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2022 has been a year of recovery for the live music sector. The first months of the year were marked by the slow reopening of music venues and the phasing out of the last Covid-related restrictions. When we thought things were getting better, the Russian war against Ukraine has sent inflation and energy prices soaring to new highs, bringing a new sense of uncertainty to the sector.
Despite all this, Apolo and the other 21 Liveurope venues have gone the extra mile to fulfil the mission to provide a platform for new European talent. This December, the platform has released a new report indicating a recovery in the circulation of up-and-coming European artists in 2022 as well as the challenges ahead for the full recovery of the live music sector and the circulation of European repertoire.
In 2022, the Liveurope venues have managed to organise a total of 600 concerts with emerging European non-national artists of 32 nationalities. This results into 31 shows organized per member venue on average, and brings the total number of supported concerts since 2014 to 3550.
In line with the goals to foster more sustainable touring practices, the platform launched a new programme this year to allow the Liveurope members to partner with other venues in their region to secure extra bookings for artists. Besides the environmental benefits, the programme allows artists to get more exposure in a certain country and develop a wider fan-base. Out of the 600 concerts supported this year, about 40 were organised in partnership with non-Liveurope venues.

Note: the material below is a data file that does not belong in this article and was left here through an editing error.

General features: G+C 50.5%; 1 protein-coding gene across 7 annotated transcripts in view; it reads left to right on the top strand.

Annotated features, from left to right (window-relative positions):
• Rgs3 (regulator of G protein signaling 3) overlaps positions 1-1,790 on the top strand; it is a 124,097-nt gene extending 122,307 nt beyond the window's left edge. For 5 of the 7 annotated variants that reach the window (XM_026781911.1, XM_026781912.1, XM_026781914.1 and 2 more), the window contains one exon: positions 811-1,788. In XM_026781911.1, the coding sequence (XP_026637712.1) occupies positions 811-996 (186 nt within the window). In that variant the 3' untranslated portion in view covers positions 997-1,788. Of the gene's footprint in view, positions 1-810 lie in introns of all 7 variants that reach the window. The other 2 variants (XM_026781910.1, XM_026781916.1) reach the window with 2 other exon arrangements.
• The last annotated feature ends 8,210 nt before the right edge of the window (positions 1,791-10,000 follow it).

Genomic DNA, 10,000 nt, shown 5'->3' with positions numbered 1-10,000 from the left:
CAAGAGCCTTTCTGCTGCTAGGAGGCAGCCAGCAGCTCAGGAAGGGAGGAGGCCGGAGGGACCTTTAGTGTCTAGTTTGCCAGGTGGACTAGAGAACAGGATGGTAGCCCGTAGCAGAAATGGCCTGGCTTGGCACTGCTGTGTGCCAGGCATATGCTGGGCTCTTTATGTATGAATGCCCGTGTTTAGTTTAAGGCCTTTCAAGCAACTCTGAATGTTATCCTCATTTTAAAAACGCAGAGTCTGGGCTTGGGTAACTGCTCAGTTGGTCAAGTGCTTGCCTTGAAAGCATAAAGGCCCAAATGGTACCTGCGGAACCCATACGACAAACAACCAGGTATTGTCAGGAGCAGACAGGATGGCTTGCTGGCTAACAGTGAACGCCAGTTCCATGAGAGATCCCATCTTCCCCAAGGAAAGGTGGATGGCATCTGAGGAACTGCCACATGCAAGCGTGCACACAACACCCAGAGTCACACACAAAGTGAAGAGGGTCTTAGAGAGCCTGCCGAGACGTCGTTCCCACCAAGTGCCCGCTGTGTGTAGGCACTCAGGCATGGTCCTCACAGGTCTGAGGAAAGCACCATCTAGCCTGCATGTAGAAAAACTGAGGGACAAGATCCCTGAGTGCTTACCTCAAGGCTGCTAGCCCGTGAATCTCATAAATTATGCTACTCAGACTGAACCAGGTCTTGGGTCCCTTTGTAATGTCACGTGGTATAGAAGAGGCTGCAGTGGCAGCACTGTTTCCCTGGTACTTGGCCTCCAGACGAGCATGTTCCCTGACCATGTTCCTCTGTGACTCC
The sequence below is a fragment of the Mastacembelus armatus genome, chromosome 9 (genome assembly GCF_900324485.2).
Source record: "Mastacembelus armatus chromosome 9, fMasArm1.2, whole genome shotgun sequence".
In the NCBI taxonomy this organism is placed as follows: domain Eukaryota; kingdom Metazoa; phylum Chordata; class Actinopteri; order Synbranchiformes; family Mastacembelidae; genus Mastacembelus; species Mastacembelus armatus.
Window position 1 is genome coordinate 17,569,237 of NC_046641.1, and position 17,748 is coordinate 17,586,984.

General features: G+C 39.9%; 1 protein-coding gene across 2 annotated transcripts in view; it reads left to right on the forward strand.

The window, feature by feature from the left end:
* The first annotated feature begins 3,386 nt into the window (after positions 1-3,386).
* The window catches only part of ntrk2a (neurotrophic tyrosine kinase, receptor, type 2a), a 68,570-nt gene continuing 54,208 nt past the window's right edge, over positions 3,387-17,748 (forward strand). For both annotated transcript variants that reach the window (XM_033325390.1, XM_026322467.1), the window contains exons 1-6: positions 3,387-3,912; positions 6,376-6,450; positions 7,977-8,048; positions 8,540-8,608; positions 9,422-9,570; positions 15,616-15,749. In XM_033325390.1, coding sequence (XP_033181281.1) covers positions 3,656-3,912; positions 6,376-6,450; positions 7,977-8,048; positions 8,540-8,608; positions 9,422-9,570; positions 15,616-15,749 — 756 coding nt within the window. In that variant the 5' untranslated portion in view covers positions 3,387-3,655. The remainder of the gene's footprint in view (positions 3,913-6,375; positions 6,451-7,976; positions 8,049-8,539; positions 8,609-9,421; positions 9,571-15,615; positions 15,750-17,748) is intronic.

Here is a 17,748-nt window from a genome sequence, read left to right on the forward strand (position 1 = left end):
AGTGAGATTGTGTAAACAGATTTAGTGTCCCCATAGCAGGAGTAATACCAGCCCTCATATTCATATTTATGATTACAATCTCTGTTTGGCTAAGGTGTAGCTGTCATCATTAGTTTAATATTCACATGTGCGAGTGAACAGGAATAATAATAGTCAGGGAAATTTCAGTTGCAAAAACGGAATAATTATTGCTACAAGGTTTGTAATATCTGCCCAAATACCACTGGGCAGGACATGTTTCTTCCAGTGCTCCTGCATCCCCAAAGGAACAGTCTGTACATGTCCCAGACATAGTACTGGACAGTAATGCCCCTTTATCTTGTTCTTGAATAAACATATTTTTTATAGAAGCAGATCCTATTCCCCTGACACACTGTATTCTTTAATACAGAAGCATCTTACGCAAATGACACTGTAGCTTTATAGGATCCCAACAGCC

Despite the resumption of live music and international touring, the number of emerging European artists back on the road is still below pre-covid levels. In the last season pre-pandemic (2018-2019), the Liveurope venues had booked on average 36 concerts with emerging European non-national artists (63% more than before joining the platform).
On the bright side, the 31 acts booked in 2022 still represent a threefold increase in comparison to season 2020-2021 (9,7 acts).
In the context of the current European crisis, the support Liveurope provides concert halls to strengthen their programming has become more important than ever to ensure they can continue taking risks on new acts.
More and better targeted EU funding is needed to boost the circulation of European artists. Scaling up initiatives with a track record in promoting European repertoire would allow for more key actors to receive much needed EU support to pursue this mission.